Reunited Miracle Legion to perform at Linda

Miracle Legion, the alternative rock band popular on college campuses during the 1980s, plays The Li
Mark Mulcahy, left, and Mr. Ray Neal will perform with their band, Miracle Legion, at The Linda tonight.
Mark Mulcahy, left, and Mr. Ray Neal will perform with their band, Miracle Legion, at The Linda tonight.

Mr. Ray Neal, as he was called back in the day, doesn’t like loose ends.

He always thought there was some unfinished business when Miracle Legion, the alternative rock band popular on college campuses during the 1980s, broke up in 1996.

Record label problems helped cause the explosion. Twenty years later, Neal and pals are putting the pieces back together: Miracle Legion plays The Linda in Albany tonight. Show time is 8 p.m., with Winterpills opening.

“It feels incredible,” Neal said of reuniting with lead singer Mark Mulcahy, bassist Dave McCaffrey and drummer Scott Boultier. “I didn’t really know if it would still be there, what we used to have, and it’s definitely there. We’ve been rehearsing with the full band and it’s just great. I kind of forgot what it felt like.”

The guys would like to forget 1996, when Miracle Legion was without a label and tired of legal disagreements with now-defunct label Morgan Creek. The new album, “Portrait of a Damaged Family,” was ready to go, and Mulcahy created his own label, Mezzotint, to release the collection.

That was near the end. The band’s high spots included “You’re the One-Lee,” which made the rotation on MTV’s “120 Minutes” alternative music show in 1989. The song “So Good,” off the “Drenched” album, was featured in the 1993 film “The Crush.”

Looking up again

Now things are looking up all over again. The “Portrait” album was re-issued earlier this year. And college crowds and everyone else can become Legionnaires once again during a summer tour.

For Neal, time away from Miracle Legion has had some benefits.

Miracle Legion

WHEN: Today, 8 p.m.

WHERE: The Linda, WAMC’s Performing Arts Studio, 339 Central Ave.


MORE INFO: 465-5233,

“I think I’m more relaxed than I was in the past because back when we were doing it full time, there were a lot of other implications, a lot of business things involved, record companies,” he said, in a phone interview from Connecticut, where the band rehearsed last week.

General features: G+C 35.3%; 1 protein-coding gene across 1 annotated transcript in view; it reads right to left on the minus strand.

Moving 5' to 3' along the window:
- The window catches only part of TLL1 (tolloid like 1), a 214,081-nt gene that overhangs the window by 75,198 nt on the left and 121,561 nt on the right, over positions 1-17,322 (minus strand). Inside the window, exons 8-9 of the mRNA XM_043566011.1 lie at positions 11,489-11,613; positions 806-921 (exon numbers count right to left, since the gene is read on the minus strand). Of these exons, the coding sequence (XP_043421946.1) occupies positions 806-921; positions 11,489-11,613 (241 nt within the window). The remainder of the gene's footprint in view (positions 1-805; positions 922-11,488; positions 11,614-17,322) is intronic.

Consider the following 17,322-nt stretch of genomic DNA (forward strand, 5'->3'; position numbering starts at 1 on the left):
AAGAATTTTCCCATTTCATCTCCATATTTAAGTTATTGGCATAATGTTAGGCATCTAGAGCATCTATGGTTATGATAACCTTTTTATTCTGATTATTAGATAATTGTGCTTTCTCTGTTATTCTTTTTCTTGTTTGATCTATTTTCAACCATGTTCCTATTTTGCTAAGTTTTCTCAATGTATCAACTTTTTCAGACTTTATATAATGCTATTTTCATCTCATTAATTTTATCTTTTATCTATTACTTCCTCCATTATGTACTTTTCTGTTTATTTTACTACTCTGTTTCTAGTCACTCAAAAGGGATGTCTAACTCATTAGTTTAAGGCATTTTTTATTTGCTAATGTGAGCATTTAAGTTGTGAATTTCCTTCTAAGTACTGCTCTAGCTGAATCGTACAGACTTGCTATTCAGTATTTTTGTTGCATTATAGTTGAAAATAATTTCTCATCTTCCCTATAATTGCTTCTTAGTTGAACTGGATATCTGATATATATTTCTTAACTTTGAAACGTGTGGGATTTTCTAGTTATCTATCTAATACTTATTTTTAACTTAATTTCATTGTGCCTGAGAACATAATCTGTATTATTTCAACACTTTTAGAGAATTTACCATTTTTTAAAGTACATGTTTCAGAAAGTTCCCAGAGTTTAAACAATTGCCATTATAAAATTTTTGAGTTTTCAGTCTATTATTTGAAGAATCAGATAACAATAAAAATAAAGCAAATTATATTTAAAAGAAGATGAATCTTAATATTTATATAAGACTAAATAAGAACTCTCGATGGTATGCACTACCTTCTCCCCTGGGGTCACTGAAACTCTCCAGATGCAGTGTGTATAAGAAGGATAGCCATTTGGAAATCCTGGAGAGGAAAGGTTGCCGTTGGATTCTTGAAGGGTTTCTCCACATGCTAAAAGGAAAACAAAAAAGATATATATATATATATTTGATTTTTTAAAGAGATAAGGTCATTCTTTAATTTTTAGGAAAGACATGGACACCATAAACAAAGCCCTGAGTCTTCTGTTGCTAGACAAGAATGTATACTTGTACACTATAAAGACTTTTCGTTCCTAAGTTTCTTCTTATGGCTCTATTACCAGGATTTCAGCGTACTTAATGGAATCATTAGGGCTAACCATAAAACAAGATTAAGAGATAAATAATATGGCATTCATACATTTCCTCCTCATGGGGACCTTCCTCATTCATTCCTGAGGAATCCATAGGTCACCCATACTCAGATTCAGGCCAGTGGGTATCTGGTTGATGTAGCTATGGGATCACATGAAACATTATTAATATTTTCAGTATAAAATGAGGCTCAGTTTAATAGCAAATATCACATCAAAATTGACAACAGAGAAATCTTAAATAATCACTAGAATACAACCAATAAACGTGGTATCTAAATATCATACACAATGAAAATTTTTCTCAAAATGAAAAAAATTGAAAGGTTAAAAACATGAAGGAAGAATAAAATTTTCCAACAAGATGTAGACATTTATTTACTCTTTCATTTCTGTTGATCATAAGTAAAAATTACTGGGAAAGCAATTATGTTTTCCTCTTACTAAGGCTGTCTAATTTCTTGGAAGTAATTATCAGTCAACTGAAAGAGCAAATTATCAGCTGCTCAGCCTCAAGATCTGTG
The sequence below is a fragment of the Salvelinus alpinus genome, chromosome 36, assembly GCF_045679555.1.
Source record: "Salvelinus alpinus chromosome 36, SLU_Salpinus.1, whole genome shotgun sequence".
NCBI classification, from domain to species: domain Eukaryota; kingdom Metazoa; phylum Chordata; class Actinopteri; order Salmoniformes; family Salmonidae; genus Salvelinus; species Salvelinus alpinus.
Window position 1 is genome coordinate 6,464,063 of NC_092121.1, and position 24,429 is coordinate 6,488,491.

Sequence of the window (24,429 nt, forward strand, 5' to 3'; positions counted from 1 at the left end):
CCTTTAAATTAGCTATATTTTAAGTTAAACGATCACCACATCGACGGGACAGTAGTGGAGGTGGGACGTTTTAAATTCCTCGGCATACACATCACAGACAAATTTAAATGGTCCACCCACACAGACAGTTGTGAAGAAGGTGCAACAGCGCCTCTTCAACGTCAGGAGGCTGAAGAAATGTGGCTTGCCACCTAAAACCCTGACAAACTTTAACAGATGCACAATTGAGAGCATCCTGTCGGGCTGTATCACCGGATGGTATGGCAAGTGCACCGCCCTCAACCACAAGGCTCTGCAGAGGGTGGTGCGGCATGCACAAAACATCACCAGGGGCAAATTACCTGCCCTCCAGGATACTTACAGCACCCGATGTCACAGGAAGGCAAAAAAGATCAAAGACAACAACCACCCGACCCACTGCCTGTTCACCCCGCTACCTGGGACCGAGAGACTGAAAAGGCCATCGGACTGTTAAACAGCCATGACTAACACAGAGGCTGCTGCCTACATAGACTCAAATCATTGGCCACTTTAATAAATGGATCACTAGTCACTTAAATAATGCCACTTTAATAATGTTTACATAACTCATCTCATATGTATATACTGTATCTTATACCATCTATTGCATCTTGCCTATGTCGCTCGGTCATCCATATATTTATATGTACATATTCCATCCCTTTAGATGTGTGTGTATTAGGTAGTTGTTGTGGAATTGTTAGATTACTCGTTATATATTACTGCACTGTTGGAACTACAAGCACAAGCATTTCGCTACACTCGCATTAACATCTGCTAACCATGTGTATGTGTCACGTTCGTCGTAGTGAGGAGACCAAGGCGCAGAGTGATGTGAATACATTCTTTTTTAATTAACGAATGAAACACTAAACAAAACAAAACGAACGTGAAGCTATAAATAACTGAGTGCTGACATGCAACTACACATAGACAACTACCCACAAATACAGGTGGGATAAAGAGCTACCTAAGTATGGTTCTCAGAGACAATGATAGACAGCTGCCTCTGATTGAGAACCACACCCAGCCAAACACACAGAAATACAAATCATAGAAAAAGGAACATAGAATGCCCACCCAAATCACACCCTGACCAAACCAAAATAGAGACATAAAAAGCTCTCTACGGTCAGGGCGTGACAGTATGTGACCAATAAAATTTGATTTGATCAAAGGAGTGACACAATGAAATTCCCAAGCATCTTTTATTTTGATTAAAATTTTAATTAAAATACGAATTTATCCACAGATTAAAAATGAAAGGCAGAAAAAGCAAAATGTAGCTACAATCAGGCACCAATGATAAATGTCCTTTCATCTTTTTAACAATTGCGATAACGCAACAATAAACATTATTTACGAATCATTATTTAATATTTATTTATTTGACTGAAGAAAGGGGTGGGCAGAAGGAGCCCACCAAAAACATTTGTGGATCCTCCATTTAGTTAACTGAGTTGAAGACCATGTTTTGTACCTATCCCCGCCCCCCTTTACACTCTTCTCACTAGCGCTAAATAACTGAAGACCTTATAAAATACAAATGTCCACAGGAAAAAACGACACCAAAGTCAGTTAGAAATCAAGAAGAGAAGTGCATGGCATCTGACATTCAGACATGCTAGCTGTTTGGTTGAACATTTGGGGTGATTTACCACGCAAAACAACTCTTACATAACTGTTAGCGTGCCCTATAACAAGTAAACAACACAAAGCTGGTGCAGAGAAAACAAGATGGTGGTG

“There’s none of that now. Mark and I have played small shows over the last few months here and in England and the response has been incredible. The ticket sales seem OK as far as I know and the most pleasant surprise has been that it’s not just nostalgia; there are some younger folks in the audience. I have no desire to go out and be an oldies act.”

But things change, especially after 20 years. The guys are older and more musically seasoned, but Neal said there has been no problem picking up where 1996 left off.

“We’ve all had a lot of things happen in our lives, but the really odd thing is it doesn’t seem any different at all to me,” he said. “It’s really kind of disturbing almost that you can just sit right back in again. I think if we were on the road for months at a time like we used to be, the dynamic would be different. We’re older and hopefully we’re not as big jerks as we used to be.”

Miracle Legion’s tour started Wednesday in Providence, Rhode Island. After tonight’s gig at the Linda, the Legion will play Brooklyn, Boston, Chicago and Louisiana during a busy July and hit the United Kingdom for gigs during August.

More in the future

After that, Neal expects more Miracle.

“We haven’t talked directly about that because when we first started this whole thing we were like, ‘Is anyone going to care at all this is going to happen?’ ” he said. “People do seem to care. I would love to write more songs with Mark so I will go out on a limb and say, yes, it’s going to happen. We’ll make a record, we’ll write some songs and put them out in some fashion.”

The goal has remained the same. Miracle Legion wants to be versatile.

“We came around at a time when the college music scene was a big thing,” Neal said. “You knew instantly that was how you started your career. It was good that we got our name out and there was a circuit around America you could go play. But I don’t think of us as anything but a band.”

For now, the guys are just glad to be back together as a group. Nobody’s on anybody’s nerves — at least, not yet.

“We’ll see, once we’re in the van for a while, I suppose,” Neal said, laughing.

Reach Gazette reporter Jeff Wilkin at 395-3124 or at [email protected] or @jeffwilkin1 on Twitter. His blog is at

Categories: Entertainment

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